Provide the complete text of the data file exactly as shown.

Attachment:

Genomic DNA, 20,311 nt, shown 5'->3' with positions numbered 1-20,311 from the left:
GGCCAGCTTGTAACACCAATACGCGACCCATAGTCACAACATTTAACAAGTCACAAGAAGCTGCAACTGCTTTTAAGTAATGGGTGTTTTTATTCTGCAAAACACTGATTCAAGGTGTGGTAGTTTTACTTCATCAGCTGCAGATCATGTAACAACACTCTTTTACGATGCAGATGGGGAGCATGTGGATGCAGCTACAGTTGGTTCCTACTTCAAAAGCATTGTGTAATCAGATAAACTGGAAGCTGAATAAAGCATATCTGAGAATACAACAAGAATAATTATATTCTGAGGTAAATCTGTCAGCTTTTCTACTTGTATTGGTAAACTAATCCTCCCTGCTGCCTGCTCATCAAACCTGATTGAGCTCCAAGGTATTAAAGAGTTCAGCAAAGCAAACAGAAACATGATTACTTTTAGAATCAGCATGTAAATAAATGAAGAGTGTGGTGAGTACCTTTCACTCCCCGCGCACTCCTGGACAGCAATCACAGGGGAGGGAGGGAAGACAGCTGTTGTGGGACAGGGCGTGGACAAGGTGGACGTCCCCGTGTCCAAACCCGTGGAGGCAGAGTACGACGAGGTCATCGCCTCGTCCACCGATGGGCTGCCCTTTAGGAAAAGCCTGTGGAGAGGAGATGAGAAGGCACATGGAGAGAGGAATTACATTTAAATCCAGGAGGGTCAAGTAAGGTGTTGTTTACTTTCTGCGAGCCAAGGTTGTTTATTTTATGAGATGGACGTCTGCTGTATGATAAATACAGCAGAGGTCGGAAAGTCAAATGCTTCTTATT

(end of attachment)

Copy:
Genomic DNA, 20,311 nt, shown 5'->3' with positions numbered 1-20,311 from the left:
GGCCAGCTTGTAACACCAATACGCGACCCATAGTCACAACATTTAACAAGTCACAAGAAGCTGCAACTGCTTTTAAGTAATGGGTGTTTTTATTCTGCAAAACACTGATTCAAGGTGTGGTAGTTTTACTTCATCAGCTGCAGATCATGTAACAACACTCTTTTACGATGCAGATGGGGAGCATGTGGATGCAGCTACAGTTGGTTCCTACTTCAAAAGCATTGTGTAATCAGATAAACTGGAAGCTGAATAAAGCATATCTGAGAATACAACAAGAATAATTATATTCTGAGGTAAATCTGTCAGCTTTTCTACTTGTATTGGTAAACTAATCCTCCCTGCTGCCTGCTCATCAAACCTGATTGAGCTCCAAGGTATTAAAGAGTTCAGCAAAGCAAACAGAAACATGATTACTTTTAGAATCAGCATGTAAATAAATGAAGAGTGTGGTGAGTACCTTTCACTCCCCGCGCACTCCTGGACAGCAATCACAGGGGAGGGAGGGAAGACAGCTGTTGTGGGACAGGGCGTGGACAAGGTGGACGTCCCCGTGTCCAAACCCGTGGAGGCAGAGTACGACGAGGTCATCGCCTCGTCCACCGATGGGCTGCCCTTTAGGAAAAGCCTGTGGAGAGGAGATGAGAAGGCACATGGAGAGAGGAATTACATTTAAATCCAGGAGGGTCAAGTAAGGTGTTGTTTACTTTCTGCGAGCCAAGGTTGTTTATTTTATGAGATGGACGTCTGCTGTATGATAAATACAGCAGAGGTCGGAAAGTCAAATGCTTCTTATT